Book cover from Human Conflict Knusel project

The Routledge Handbook of the Bioarchaeology of Human Conflict 

A History of Human Conflict: Osteology and ‘Traumatized Bodies’ from Earliest Prehistory to the Present

Professor Christopher Knüsel 

In conjunction with Martin Smith (Bournemouth University) under the auspices of a British Academy Small Grant (SG110351), the theme of conflict as understood from the analysis of human remains in their archaeological context features in The Routledge Handbook of the Bioarchaeology of Human Conflict (see: http://www.routledge.com/books/details/9780415842198/), to which he is a contributor and co-editor with Martin Smith (Bournemouth University). The genesis of this volume arises in response to the following question: If human burials were our only window onto the past, what story would they tell? Skeletal injuries constitute the most direct and unambiguous evidence for violence in the past. Whereas weapons or defences may simply be statements of prestige or status and written sources are characteristically biased and incomplete, human remains offer clear and unequivocal evidence of physical aggression reaching as far back as we have burials to examine.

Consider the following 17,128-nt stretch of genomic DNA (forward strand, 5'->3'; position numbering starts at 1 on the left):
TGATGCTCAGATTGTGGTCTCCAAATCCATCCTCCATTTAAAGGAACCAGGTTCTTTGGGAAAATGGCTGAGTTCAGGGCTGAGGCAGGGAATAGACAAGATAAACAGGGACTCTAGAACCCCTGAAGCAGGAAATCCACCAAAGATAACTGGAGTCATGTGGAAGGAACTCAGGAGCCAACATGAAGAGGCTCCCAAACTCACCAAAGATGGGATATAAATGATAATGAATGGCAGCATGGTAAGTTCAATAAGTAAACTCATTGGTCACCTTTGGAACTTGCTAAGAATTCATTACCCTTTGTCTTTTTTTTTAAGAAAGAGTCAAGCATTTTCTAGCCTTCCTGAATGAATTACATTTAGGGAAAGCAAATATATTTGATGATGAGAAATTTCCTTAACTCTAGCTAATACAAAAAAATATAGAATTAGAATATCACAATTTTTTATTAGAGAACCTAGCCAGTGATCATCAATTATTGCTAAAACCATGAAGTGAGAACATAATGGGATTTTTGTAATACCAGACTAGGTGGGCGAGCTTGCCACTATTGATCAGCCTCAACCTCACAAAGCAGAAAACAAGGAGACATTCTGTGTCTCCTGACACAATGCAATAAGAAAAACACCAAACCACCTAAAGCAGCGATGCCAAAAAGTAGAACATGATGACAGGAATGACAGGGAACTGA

Warfare is often described as ‘senseless’ and as having no place in society. Consequently, its place in social relations and societal change remains obscure. The studies in The Routledge Handbook of the Bioarchaeology of Human Conflict present an overview of the nature and development of human conflict from prehistory to recent times as evidenced by the remains of past people themselves in order to explore the social contexts in which such injuries were inflicted. A broadly chronological approach is taken from prehistory through to recent conflicts, but this book is not simply a catalogue of injuries illustrating weapon development or a narrative detailing ‘progress’ in warfare but rather it provides a framework in which to explore both continuity and change based on a range of important themes which hold continuing relevance throughout human development.